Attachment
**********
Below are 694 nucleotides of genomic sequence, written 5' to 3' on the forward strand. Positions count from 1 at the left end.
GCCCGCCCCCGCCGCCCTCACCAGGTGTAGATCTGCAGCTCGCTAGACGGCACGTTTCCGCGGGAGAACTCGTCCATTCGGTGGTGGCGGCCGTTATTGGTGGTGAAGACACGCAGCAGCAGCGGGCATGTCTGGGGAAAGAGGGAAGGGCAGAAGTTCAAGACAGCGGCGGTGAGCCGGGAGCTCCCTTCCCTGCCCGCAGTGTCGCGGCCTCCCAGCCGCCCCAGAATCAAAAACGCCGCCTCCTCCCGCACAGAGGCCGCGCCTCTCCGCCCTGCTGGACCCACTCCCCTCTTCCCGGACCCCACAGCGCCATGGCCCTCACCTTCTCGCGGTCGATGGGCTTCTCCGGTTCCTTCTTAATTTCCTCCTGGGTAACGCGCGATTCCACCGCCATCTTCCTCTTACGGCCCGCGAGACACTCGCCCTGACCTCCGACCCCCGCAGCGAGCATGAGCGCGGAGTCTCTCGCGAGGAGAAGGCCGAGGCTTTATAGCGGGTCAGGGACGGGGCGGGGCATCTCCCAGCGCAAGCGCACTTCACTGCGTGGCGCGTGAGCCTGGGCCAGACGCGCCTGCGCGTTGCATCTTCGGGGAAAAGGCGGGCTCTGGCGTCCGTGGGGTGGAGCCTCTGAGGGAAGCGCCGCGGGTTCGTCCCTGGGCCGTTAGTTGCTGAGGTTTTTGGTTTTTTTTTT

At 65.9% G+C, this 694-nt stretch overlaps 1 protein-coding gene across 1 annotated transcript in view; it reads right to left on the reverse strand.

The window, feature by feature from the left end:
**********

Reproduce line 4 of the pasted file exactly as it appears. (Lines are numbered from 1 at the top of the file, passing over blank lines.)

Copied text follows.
The window, feature by feature from the left end: